1 Like

that’s pretty much what an assert function already looks like. function call is the reason it’s taking that long

2 Likes

I haven’t gotten around to it yet, but this post is strangely worded and often taken out of context on top of not being the most informative. The thread there by no means is attempting to discourage the use of FindFirstChild however noting some bad habits that I’ve observed being very common.

As I delve more into programming, I’m coming more to terms with understanding why developers prefer not to use dot syntax even in cases where it’s more appropriate to do so and I intend to rewrite or completely dispel any misinformation I may be providing via that. See the forewarning for information.

4 Likes

I think the slowdown here is not just the extra evaluation but also string concatenation in Lua(considering it is slow). I think you can speed it up a bit if you short-circuit the assertion which you can do by or. or will only evaluate until it’s true, unlike and.

Though, I haven’t benchmarked this yet, this might be a better alternative to assert:

function fasterAssert(s)
   return s == true or error(s)
end

fasterAssert(true == true or "true is not " .. "true")
4 Likes

It does. Think about how “or” statements are evaluated. They won’t do extra evaluation if you already know the outcome of the entire statement. The “shortcut” does speed things up.

Here’s a good example:

local function evaluate(s, true)
      print(s)
      return true
end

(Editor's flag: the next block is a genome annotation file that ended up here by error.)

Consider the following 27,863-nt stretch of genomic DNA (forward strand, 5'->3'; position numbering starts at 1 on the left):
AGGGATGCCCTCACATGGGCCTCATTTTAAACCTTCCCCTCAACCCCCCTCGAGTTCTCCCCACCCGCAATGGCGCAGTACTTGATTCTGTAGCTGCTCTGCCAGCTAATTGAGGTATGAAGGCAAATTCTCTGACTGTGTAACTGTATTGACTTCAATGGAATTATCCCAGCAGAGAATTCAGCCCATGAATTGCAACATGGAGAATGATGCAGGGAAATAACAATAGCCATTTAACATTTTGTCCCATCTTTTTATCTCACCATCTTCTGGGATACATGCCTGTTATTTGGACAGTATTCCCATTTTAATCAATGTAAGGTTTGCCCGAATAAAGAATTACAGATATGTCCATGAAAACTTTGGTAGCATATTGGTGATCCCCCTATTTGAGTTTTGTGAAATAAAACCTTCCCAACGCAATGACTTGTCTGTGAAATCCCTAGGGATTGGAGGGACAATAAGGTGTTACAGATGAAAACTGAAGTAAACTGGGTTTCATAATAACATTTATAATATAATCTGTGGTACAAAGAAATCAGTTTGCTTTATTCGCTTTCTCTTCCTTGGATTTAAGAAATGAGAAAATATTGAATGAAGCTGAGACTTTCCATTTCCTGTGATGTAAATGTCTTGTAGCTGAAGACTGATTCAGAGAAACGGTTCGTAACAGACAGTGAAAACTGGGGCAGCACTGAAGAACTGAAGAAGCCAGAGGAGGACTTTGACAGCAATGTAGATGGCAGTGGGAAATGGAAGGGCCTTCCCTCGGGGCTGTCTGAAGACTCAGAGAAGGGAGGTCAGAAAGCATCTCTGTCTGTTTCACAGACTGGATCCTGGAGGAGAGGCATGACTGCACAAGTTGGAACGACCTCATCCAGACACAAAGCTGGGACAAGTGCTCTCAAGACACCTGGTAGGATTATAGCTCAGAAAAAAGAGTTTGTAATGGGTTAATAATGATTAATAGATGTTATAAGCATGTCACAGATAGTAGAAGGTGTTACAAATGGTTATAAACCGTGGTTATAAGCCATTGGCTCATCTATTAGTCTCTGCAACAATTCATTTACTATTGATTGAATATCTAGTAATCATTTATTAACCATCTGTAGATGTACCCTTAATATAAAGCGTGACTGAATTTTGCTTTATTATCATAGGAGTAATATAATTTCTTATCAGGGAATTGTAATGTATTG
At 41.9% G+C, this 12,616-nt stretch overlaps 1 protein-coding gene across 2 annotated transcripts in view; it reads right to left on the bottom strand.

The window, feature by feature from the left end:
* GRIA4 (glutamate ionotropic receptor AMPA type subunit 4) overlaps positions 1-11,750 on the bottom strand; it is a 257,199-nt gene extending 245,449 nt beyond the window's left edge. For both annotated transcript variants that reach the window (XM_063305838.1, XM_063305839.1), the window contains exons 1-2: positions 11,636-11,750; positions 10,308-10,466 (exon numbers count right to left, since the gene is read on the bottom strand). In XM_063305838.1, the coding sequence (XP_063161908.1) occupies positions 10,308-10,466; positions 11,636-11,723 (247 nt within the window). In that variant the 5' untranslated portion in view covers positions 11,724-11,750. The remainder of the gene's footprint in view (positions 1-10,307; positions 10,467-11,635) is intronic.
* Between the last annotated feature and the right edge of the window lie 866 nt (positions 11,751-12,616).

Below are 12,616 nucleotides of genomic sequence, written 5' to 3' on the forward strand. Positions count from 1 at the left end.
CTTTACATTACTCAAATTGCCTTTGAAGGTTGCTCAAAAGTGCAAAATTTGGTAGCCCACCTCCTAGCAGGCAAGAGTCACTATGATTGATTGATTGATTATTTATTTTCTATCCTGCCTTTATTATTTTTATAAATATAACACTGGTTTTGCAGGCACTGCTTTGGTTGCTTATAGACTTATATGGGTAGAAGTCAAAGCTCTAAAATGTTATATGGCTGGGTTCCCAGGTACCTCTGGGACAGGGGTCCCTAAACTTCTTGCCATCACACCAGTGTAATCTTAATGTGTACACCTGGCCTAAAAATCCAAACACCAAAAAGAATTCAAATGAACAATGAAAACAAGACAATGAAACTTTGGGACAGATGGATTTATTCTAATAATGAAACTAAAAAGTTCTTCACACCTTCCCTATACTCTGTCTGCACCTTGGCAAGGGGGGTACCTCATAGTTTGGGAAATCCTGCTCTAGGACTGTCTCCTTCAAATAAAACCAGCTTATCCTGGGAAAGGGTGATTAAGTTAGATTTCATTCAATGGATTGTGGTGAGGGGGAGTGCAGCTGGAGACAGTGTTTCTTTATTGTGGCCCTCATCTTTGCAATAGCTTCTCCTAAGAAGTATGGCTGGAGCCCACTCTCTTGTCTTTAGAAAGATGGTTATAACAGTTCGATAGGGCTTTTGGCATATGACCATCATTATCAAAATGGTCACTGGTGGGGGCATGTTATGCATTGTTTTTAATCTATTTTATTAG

if evaluate(1, true) or evaluate(2, true) then -- prints 1 only and does not evaluate 2.
     
end

if evaluate(1, false) or evaluate(2, true) or evaluate(3, true) then --prints 1 and 2 only and does not evaluate 3.
     
end

The speed up really depends on the entire cost of that evaluation.

1 Like

If you were doing something costly in each evaluation, yes you would definitely notice a difference.

I don’t get what you mean “faster than if statements”. I am literally talking about if statements and how they are short circuited for optimizations.

You are thinking of Lua’s idiomatic way of implementing ternary operators. I’m not talking specifically about that.

It’s not false information. It’s how languages work.

1 Like

This whole thread is about how assert must evaluate the arguments. The arguments can be costly(i.e string concatenation, string formatting). If you were to avoid that evaluation, you would see a speed up.

1 Like

You’re still lost… i’m literally talking about if statements and how they are short circuited. I’m not talking about ternaries.

1 Like